SCOTT MARTIN | Special to LNP | Updated
Mitchell Sommers recently made the case (“ ‘Payroll protection’ no more than a bid to destroy unions,” Opinion, June 2) that those of us who favor ending the automatic deduction of union dues for employees of Lancaster County government basically “hate the unions” and want to “destroy them.”
Nothing could be further from the truth.
While I can speak only for myself, I absolutely agree with Sommers that workers should have the choice to join unions and pay dues to them, and that unions in turn should have the right to advocate for workers. After all, freedom of speech and association is the American way. The problem is that many workers are forced to join unions and forced to pay union dues. Forced association, let alone paying for that association, is not the American way.
But what I most disagree with is the idea that — unlike any other private political organization — unions should be permitted to do this on the taxpayers’ time and dime.
And that is what paycheck protection is about — nothing more, nothing less. Let’s set the heated, hyperventilating rhetoric of hate and union destruction aside and ask ourselves one question: Should taxpayer-funded public resources be used to further the unions’ perfectly legitimate, but private and political ends? While public employee unions negotiate contracts for county workers, they also engage in politics. For example, AFSCME Council 13 reported spending $992,000 of union dues in “political activity and lobbying” in Pennsylvania in 2014.
Sommers makes a point about the cost of automatic, taxpayer-funded deduction of union dues and political money from workers’ paychecks: It doesn’t cost all that much to the government, since those deduction systems are already in place.
But this question is not about how much it costs for taxpayers to underwrite union political activity. As a matter of principle, no one should get away with using public resources to further its private political aims.
Think about it: When politicians use government staff, time or resources for fundraising or politicking, we call it “corruption” and we stick them in jail, and rightfully so. Why? After all, what’s the total cost of a single fundraising email sent from a government address? Irrelevant, that’s what. It’s a question of basic fairness, not of dollars and cents.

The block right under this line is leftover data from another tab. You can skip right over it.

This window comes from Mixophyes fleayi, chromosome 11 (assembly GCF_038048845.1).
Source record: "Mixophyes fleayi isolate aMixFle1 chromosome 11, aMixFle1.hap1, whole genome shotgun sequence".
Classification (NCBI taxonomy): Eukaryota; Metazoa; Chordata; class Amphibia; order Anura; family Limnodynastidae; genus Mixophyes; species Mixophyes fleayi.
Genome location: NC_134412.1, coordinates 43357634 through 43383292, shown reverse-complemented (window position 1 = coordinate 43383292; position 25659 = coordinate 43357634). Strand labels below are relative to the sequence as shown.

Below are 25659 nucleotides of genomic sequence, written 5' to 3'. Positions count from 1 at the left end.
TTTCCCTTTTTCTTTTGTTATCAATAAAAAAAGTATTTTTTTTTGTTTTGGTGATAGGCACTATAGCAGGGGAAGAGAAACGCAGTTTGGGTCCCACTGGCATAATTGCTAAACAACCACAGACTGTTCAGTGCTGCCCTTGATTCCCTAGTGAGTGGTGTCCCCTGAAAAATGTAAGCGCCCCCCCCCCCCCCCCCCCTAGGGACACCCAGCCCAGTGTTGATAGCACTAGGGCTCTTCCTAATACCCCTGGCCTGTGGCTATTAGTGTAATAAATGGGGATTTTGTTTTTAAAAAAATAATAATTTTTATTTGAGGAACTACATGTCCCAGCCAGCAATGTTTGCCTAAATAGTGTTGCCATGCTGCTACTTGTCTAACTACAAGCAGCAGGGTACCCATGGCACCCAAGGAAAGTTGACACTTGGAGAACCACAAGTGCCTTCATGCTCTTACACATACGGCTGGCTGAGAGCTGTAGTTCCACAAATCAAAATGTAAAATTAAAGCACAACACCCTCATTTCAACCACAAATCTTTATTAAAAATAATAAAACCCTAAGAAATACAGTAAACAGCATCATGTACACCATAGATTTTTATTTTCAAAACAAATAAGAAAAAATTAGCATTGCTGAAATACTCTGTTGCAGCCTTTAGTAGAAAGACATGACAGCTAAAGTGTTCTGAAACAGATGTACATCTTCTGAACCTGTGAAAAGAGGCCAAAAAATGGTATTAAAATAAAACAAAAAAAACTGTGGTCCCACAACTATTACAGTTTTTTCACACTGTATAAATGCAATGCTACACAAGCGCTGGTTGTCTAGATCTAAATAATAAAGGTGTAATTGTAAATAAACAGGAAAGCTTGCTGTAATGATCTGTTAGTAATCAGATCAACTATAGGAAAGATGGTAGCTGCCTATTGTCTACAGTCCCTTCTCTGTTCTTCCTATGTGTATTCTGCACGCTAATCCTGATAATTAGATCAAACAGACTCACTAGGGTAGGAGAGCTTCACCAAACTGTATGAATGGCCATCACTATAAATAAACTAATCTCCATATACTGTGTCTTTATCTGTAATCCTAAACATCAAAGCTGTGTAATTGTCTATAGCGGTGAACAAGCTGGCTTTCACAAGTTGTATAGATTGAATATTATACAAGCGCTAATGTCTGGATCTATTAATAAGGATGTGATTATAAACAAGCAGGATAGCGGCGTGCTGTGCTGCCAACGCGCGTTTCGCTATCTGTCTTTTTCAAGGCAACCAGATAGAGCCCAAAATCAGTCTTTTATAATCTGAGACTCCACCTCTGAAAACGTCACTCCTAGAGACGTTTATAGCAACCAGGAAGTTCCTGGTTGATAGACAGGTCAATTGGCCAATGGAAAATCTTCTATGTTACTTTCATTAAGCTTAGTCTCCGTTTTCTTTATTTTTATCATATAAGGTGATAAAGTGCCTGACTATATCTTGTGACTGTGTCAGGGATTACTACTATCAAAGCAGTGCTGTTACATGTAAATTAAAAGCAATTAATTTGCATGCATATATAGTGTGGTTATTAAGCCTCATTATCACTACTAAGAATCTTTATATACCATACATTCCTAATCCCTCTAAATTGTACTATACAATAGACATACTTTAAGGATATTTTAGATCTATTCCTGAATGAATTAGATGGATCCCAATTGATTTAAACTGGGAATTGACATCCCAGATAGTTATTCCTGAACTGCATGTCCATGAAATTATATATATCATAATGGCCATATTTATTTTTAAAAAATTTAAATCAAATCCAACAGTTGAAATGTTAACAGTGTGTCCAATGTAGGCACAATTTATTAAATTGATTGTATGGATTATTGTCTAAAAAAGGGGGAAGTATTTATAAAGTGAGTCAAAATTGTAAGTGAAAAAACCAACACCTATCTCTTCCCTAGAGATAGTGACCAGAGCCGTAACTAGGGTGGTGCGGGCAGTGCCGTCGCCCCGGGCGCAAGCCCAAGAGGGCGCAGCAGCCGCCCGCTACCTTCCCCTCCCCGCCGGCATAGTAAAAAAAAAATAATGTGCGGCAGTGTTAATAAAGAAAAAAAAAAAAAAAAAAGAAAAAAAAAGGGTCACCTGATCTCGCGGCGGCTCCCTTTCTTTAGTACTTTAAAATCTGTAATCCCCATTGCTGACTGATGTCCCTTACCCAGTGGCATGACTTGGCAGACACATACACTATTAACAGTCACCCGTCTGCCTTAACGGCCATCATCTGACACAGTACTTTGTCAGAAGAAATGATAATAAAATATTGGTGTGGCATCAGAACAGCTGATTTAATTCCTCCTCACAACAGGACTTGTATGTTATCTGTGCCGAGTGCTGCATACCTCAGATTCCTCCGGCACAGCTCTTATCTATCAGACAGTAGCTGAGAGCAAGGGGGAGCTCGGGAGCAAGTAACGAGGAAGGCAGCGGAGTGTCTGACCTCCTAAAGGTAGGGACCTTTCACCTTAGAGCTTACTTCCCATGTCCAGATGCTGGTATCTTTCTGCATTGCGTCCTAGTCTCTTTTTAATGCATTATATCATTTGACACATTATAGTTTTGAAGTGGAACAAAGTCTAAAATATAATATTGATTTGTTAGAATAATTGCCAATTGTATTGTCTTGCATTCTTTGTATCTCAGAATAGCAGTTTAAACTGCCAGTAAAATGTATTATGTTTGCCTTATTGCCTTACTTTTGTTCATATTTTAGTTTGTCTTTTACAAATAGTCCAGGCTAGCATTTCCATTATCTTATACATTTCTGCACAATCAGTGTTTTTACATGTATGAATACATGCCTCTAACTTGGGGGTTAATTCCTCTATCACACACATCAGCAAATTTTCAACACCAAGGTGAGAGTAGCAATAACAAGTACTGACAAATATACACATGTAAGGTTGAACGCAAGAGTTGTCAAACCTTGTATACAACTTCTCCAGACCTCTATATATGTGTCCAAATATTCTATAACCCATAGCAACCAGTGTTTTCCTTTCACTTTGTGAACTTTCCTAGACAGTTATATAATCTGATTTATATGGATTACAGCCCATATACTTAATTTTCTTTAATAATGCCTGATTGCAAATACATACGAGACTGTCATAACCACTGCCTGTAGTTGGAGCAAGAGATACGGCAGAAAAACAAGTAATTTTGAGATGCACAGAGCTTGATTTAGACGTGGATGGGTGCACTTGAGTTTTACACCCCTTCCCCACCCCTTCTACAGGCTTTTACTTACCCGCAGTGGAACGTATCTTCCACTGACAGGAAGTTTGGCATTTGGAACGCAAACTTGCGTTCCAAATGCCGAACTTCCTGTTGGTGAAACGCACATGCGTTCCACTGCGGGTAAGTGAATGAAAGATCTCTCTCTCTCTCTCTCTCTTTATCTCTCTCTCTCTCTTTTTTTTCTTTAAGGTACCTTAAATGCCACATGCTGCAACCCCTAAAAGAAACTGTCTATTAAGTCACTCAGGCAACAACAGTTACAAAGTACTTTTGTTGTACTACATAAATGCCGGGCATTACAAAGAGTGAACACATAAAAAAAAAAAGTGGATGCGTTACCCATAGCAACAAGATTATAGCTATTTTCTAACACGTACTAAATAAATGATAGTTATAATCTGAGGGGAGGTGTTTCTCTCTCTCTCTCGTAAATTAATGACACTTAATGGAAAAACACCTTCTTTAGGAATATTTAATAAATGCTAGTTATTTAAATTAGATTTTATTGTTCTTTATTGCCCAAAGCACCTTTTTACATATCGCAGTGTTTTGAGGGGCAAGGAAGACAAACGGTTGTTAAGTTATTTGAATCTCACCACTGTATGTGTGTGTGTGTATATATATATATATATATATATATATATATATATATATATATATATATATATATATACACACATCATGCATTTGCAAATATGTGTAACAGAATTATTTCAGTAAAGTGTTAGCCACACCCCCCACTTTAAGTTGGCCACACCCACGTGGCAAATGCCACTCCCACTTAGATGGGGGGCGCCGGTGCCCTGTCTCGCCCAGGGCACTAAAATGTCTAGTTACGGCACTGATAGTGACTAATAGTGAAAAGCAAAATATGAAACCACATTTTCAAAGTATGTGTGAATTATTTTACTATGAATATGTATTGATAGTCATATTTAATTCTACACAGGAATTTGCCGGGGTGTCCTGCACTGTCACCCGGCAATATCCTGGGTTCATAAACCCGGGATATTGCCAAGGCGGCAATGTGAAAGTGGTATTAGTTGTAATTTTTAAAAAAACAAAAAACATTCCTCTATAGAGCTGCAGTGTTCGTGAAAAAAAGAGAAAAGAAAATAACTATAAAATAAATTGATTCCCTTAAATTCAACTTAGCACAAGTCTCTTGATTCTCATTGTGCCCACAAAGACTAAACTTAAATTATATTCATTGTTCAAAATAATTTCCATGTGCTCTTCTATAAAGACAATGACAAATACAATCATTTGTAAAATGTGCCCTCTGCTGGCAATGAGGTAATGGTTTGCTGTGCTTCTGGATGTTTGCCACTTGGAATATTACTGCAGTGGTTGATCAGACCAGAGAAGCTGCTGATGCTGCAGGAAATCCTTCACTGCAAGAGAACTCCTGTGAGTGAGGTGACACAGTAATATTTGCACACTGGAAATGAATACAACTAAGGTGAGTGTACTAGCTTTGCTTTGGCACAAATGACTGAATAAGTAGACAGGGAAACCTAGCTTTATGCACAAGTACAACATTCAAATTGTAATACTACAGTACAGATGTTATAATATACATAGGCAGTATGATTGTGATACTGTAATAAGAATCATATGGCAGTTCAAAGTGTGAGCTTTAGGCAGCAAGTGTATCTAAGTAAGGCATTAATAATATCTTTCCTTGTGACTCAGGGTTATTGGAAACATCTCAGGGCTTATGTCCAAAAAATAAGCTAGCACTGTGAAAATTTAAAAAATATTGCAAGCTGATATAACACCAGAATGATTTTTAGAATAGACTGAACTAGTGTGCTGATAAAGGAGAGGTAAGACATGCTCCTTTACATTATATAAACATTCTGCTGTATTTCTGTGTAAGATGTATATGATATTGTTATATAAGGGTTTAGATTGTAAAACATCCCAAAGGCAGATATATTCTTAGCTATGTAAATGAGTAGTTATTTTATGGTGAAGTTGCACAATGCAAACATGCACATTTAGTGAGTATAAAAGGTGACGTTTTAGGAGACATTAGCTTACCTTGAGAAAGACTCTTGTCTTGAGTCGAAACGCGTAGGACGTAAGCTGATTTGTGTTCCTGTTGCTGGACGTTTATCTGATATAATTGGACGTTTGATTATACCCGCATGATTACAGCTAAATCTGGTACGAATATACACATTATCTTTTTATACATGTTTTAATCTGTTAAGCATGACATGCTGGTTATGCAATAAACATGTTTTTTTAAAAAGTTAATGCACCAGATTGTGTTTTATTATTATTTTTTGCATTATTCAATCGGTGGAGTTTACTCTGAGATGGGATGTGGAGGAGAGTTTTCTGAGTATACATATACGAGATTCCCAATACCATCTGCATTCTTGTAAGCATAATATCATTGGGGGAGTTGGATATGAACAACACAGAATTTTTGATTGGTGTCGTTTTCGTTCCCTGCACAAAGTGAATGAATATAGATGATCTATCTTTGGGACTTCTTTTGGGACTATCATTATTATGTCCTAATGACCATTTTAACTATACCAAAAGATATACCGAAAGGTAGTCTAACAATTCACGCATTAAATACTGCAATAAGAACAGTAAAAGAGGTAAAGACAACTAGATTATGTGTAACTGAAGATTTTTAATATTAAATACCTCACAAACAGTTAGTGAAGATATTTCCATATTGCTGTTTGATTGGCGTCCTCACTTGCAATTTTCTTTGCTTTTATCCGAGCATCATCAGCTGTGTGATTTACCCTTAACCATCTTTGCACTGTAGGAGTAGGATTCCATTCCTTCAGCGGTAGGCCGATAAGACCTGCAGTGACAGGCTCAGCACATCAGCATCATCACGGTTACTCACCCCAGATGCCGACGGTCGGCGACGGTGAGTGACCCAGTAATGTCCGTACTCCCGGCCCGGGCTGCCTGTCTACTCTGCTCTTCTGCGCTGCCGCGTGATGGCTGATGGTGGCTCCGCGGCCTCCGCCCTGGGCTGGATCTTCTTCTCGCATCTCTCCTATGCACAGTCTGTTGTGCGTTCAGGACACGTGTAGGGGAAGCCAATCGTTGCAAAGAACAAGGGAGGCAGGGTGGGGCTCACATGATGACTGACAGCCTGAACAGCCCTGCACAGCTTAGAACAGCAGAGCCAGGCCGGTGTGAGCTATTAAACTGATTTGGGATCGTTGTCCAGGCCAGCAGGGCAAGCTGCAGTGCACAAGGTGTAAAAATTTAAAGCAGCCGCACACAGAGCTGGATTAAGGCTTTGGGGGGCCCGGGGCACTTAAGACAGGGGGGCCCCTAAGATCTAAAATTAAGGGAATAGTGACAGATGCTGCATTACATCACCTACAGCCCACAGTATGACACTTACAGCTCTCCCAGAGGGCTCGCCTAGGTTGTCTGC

So what would paycheck protection actually do? It would make the union collect its own money, like any other dues-based, private, political organization. That’s it.
In order to seriously argue that this would “destroy the unions,” Sommers and union leadership would have to admit something very embarrassing: that members would not be willing to pay their dues if it weren’t for the government garnishing them. Surely, the union rank-and-file is more pro-union than that!
If Sommers is truly afraid that, absent government-funded deductions, union members would suddenly find that the cost of their representation by the union outweighs the benefits, then maybe it’s up to the union to do more to earn the trust, support and dues of its own members. But that’s the union’s problem, not the government’s, and certainly not taxpayers’.
We owe it to our Children & Youth Agency workers, prison guards and all public servants in Lancaster County and in our commonwealth to ensure that they are represented by unions that can stand on their own merits, without relying on taxpayer resources.
Yes, I’m sure there are some in Lancaster County who, as Sommers puts it, “hate the unions,” or think they’re “horrible, evil things” with “no social utility.”
I’m not one of them.
I believe, with Sommers, that unions play a part in our society, but that doesn’t mean they should have special political privileges that no one else has.
Paycheck protection is about basic fairness and equal treatment — and its time has come in Lancaster County and the state as a whole.
Scott Martin is a Lancaster County commissioner.